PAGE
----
Reed canary grass is increasingly being used to produce ayahuasca analogs. To date, however, there are very few detailed reports about optimal dosages, and definitive information about the races or strains of the grass to use is also lacking (Appleseed 1993).

A combination of 125 mg of an extract of Peganum harmala seeds and 50 mg of Phalaris extract produced unequivocal psychedelic effects “accompanied by strong waves of nausea” (DeKorne 1994, 98*). A combination of 60 g fresh weight of Phalaris and 3 g of Peganum harmala produced strong toxic effects (Festi and Samorini 1994).

Ritual Use


To date, we know of no traditional use of Phalaris arundinacea as a psychoactive substance. However, the Roman poet Ovid (43 B.C.E.–17 C.E.) described a shamanic transformation that was induced by (an unfortunately unidentified) “grass.” In the story of Glaucus, a fisher from Anthedon in Boeotia, Glaucus himself described his wondrous metamorphosis into a sea god:


I sought the cause if any God had brought this same abowt,

Or else sum jewce of herb. And as I so did musing stand,

What herb (quoth I) hath such a powre? And gathering with my hand

The grasse, I bote it with my toothe. My throte had scarcely yit

Well swallowed downe the uncouth jewce, when like an agew fit

I felt myne inwards soodeinly to shake, and with the same,

A love of other nature in my brest with violence came.

And long I could it not resist, but sayd: Deere land, adeew,

For never shall I haunt thee more. And with that woord I threw

My bodye in the sea. The Goddes thereof receyving mee,

Vouchsaved in theyr order mee installed for too bee,

Desyring old Oceanus and Thetis for theyr sake,

The rest of my mortalitie away from mee to take.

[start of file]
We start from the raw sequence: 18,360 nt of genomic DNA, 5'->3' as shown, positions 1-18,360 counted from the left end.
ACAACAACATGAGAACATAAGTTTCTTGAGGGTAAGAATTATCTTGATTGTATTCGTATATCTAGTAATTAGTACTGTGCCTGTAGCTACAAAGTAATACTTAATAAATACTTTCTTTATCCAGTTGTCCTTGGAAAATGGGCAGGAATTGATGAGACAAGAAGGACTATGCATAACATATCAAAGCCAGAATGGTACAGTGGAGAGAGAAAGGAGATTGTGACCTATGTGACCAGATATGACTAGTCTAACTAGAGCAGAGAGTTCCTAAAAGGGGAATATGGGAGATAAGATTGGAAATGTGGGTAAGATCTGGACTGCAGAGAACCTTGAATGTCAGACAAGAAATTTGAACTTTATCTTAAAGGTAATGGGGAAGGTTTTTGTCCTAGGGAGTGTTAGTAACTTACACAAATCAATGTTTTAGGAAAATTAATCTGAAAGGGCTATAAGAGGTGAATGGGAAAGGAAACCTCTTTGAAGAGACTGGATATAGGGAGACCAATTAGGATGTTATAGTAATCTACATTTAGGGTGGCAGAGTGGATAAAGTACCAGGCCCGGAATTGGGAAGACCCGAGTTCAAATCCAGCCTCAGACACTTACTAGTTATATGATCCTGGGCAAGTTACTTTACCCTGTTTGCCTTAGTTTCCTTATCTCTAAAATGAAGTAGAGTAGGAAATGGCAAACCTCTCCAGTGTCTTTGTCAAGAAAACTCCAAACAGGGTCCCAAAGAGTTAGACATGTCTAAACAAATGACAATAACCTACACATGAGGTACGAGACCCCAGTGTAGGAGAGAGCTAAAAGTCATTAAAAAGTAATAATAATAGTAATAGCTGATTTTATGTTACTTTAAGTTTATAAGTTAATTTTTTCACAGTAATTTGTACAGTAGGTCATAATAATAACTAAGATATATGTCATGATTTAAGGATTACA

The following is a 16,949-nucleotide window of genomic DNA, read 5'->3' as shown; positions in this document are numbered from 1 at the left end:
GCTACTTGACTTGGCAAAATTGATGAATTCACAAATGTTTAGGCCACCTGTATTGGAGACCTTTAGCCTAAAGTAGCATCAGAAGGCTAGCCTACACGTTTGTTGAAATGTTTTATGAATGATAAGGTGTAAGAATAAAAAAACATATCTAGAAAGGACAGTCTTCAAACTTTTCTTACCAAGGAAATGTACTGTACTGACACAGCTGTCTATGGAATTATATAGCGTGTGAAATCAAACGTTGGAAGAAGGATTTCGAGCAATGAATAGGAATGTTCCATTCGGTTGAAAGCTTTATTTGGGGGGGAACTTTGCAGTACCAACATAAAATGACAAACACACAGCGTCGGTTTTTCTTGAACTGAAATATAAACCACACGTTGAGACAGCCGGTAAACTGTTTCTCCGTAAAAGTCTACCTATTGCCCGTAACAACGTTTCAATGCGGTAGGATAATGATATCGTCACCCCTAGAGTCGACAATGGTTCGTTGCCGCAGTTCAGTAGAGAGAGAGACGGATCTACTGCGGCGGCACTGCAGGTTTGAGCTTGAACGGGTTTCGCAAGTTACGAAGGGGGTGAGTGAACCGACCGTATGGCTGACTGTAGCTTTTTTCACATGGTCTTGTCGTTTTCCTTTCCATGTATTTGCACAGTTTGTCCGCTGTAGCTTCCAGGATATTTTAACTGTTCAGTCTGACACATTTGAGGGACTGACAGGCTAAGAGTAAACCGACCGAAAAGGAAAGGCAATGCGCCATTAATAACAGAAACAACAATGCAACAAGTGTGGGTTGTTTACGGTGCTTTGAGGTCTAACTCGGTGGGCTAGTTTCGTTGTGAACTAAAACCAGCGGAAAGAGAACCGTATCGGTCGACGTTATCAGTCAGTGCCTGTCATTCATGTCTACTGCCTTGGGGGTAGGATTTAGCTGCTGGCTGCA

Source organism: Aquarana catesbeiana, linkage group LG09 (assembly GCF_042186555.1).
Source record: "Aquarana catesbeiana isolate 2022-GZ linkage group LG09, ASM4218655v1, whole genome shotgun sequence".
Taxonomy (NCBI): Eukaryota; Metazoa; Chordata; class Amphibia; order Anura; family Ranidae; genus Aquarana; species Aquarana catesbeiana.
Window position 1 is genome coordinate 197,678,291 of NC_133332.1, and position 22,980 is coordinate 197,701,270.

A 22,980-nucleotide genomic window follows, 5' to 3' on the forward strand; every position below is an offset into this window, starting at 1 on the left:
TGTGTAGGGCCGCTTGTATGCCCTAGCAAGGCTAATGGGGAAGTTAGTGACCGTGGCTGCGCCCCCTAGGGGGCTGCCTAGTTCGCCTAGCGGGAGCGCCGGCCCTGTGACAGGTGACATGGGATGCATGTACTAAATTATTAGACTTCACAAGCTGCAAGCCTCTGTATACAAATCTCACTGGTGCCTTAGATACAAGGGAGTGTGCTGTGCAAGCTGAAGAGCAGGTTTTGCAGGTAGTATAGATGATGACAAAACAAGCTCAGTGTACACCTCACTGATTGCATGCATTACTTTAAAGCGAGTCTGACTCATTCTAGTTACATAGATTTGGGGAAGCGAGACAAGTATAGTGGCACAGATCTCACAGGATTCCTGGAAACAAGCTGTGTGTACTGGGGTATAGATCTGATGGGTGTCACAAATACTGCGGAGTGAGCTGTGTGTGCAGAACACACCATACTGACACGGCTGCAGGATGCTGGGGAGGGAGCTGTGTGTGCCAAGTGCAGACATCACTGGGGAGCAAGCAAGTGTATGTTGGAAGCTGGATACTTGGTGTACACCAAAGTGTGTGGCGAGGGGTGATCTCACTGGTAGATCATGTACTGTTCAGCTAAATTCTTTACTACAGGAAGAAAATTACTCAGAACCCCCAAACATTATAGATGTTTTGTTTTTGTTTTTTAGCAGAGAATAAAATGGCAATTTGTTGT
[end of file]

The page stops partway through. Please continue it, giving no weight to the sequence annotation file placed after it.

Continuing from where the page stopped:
They hallowed mee, and having sayd nyne tymes the holy ryme

That purgeth all prophanednesse, they charged mee that tyme

To put my brestbulk underneathe a hunred streames. Anon

The brookes from sundry coastes and all the Seas did ryde uppon

My head. From whence as soone as I returned, by and by

I felt my self farre otherwyse through all my limbes, than I

Had beene before. And in my mynd I was another man.

Thus farre of all that mee befell make just report I can.

Thus farre I beare in mynd. The rest my mynd perceyved not.

Then first of all this hory greene gray grisild beard I got,

And this same bush of heare which all along the seas I sweepe,

And theis same myghty shoulders, and theis grayish armes, and feete

Confounded into finned fish.

(OVID, METAMORPHOSES 13.1099–24; IN NIMS 1965, 348–49)


Perhaps the “grass” was Phalaris arundinacea, and a preparation was known in ancient times that would have been suitable in rituals for animal transformation.







Medicinal Use


Dioscorides noted that the “crushed plant, treated with water or wine to make a juice, has the power to have good effects on bladder disorders” (3.149).



The entire grass contains indole alkaloids, the composition of which can vary greatly depending upon race, strain, location, time of collection, et cetera (Marten 1973; Ostrem 1987). N,N-DMT, MMT, and 5-MeO-DMT are usually present (Matum et al. 1979). The grass also can have high concentrations of gramine, a very toxic alkaloid (Appleseed 1995).